A ROBUST CAMPUS hiring season gets under way.

Corporate America is looking for more new hires on college campuses this year. NationsBank Corp.'s 16 recruiters are visiting 75 campuses for about 800 jobs, up 100 from last year. Harris Corp. wants 200 graduates, up from 126. Cognex Corp., a Natick, Mass., computer concern, bused in 65 students from local colleges for a hiring pitch, while Gillette Co. sets up a ``Super Saturday'' to interview all marketing recruits in one day.

But companies are visiting fewer campuses. Computer Sciences Corp. of El Segundo, Calif., expects to hire up to 15 percent more graduates but ``is spending more time with fewer, select schools,'' says Paul Orvos, corporate manager of employment. Deloitte & Touche in Los Angeles is hiring more students outside California because it can get ``top talent'' from elsewhere instead of reaching down to ``second and third tiers of students'' locally, says Charles Osaki, recruiting director.

Bergen Brunswig Corp. of Orange, Calif., looking for salespeople, wants students who have at least partially paid for their own education.

DESKTOP VIDEO INTERVIEWS catch recruiters' eyes.

Nearly 60 campuses, including the University of Cincinnati and Georgia Tech, install a system from Viewnet Inc., Madison, Wis., which allows students to interview via desktop video. At least 10 major recruiters, including Boeing Co., Intel Corp. and Procter & Gamble Co., hook up such systems with universities. About 400 companies are expected to use the system by 1997, says Jill Nowicki of Viewnet.

Video interviews save travel costs and help in screening interviews. They also induce companies to ``video visit'' more campuses. P&G is subsidizing installation costs at 30 universities but sees the system as a supplement to campus visits, spokeswoman Linda Ulrey says. Mattel Inc. considers video conferencing to make presentations to potential recruits.

VISION ON 22nd STREET program brings more nurses into the community.

Cleveland State University and the Visiting Nurse Association of Cleveland, both located on East 22nd Street, team up for an innovative nursing education program. Instead of using a predominantly hospital setting, student nurses pair up with a practitioner and learn their skills at community health centers, homeless shelters and at patients' homes.

Nursing is expected to be among the top 40 growth jobs in the next decade. Yet, nursing employees as a percentage of total hospital staff declined nationally to 37 percent in 1992 from 45 percent in 1981, notes the Ohio Nurses Association. Moreover, some 63 percent of senior executives at 508 hospitals surveyed by Watson Wyatt Worldwide, Washington, say the survival of hospitals depends on expanding home health care and community outreach programs.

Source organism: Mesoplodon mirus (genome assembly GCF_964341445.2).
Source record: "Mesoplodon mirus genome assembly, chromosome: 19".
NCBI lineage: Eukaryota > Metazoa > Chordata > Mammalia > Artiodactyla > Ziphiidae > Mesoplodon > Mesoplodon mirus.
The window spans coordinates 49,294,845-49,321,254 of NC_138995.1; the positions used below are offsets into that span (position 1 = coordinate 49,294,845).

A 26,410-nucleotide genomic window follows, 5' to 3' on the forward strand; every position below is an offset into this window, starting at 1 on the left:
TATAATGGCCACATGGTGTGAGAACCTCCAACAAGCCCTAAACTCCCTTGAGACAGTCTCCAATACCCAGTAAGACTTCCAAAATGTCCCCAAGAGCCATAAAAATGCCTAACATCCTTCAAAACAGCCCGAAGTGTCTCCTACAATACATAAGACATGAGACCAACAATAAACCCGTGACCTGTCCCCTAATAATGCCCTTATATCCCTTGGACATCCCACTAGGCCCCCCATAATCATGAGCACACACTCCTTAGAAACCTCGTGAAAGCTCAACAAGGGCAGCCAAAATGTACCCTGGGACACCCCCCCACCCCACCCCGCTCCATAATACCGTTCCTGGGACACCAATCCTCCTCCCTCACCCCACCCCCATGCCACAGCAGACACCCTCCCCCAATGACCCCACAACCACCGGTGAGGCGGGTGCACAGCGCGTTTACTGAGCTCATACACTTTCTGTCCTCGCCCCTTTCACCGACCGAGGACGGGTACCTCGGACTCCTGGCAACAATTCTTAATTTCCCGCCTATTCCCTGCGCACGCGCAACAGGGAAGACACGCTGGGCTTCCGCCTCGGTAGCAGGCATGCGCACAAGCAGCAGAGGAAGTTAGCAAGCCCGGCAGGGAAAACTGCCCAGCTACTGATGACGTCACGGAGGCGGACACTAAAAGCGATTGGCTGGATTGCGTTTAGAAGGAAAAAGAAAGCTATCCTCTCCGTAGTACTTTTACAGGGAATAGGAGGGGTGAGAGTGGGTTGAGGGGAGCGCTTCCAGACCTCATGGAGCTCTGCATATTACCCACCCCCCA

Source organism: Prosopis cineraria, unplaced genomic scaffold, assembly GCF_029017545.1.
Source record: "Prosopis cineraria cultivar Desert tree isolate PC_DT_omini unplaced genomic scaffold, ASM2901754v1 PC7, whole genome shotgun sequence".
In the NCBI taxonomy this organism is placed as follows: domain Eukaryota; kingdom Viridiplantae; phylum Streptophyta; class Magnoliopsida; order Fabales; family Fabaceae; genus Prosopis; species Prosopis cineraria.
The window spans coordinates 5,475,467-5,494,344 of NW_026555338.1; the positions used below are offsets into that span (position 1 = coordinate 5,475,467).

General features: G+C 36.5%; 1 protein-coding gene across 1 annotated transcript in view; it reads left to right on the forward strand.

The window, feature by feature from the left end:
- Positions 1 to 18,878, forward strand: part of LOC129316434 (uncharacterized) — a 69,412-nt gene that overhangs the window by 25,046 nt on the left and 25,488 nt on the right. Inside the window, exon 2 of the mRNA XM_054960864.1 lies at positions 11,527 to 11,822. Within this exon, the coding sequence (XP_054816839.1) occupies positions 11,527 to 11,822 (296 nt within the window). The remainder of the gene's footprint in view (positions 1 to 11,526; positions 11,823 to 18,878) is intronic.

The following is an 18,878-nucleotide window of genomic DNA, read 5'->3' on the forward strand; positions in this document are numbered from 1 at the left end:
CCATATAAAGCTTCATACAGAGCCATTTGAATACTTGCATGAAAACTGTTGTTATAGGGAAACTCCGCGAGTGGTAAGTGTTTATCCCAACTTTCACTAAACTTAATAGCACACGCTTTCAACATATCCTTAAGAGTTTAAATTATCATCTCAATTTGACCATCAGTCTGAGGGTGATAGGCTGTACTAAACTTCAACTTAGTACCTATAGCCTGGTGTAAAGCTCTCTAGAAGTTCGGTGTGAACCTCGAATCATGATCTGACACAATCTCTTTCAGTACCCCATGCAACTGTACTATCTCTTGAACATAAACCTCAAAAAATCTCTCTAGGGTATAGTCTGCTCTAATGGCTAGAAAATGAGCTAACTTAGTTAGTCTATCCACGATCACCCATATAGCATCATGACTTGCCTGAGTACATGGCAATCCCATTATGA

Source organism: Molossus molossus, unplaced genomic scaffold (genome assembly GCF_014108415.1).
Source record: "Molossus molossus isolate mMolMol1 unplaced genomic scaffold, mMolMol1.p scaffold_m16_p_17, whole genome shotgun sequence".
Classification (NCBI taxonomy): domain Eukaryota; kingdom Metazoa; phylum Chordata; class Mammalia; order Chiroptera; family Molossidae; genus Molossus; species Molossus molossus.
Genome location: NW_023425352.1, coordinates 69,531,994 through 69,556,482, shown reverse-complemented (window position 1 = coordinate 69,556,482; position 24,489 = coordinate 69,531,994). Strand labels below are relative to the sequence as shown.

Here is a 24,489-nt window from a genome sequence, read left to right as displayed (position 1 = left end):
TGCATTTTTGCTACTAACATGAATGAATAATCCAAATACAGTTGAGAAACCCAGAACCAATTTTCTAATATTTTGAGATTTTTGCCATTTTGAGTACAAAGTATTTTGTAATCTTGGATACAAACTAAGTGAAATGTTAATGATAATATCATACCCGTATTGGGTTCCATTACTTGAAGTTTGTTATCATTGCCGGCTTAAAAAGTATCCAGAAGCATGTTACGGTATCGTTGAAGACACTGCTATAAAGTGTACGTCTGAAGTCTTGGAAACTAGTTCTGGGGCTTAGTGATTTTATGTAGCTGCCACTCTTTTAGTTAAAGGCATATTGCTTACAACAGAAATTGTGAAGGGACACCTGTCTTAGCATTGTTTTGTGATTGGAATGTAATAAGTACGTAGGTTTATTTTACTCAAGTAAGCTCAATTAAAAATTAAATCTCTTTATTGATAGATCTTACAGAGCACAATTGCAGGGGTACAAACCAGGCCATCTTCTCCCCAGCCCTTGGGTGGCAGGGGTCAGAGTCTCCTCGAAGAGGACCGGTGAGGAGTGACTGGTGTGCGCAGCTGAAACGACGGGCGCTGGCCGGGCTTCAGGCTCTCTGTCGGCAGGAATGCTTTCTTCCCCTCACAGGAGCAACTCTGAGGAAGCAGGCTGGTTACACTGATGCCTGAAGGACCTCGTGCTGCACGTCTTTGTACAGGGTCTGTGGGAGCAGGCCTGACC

``Virtual hospitals'' may be next, says Watson Wyatt's David Friend.

UNION NEWS: The typical top officer of a local union is a 46-year-old married white male with a high-school education, says a new study of 298 local unions by Michael Goldberg of Widener University, Harrisburg, Pa. The study, reported in the Labor Studies Journal, says family responsibilities are a ``major barrier'' to women becoming union officers.

DAILY GRIND: Calvin Williams's idea of taking a break from running his tavern near Harrisburg, Pa., is to train area prisoners to become reading tutors for other inmates. Using magazines such as People and Sports Illustrated under a Time Warner Inc. literacy program, Mr. Williams, 60, has trained about 400 inmates in the past decade. ``I've had more time in prisons'' than his students, he says, adding that he knows ``all their tricks.'' He finds women inmates more motivated to learn because they want to monitor their children's education.

HAPPY JOB HUNTING: In the Thanksgiving mode, Manchester Partners International, Philadelphia, is offering free, telephone career counseling in 25 cities tomorrow. Chicago-based outplacement firm Challenger, Gray & Christmas Inc., will give free job advice on Dec. 28 and 29, including $25 discount travel coupons from Southwest Airlines for job-interview related travel.

DOCTORS AND TEACHERS list salary woes.

Following on the heels of an American Medical Association report Friday that showed doctors' median annual pay fell for the first time, down 4 percent to $150,000, an annual teacher-salary survey to be released tomorrow by the American Federation of Teachers shows annual raises fell below inflation rates for the second consecutive year.

Teacher salaries on average rose 2.7 percent to $36,744 in 1994-95, but were below the 3 percent inflation rate, notes the group, which represents 885,000 teachers. Connecticut still pays the best, an average of $50,389 a year, while South Dakota comes in last at $26,037.

Aspiring teachers might want to head to Alaska, which pays the best beginner's salary of $31,709.

CHECKOFFS: Buckman Laboratories International Inc., a Memphis, Tenn., chemical company, requires 20 references from every job applicant (FBI special agents need only six). . . . Stuart Greenbaum, business school dean at Washington University, St. Louis, is kicking off an annual Thanksgiving tradition by inviting all foreign business students to his house for dinner.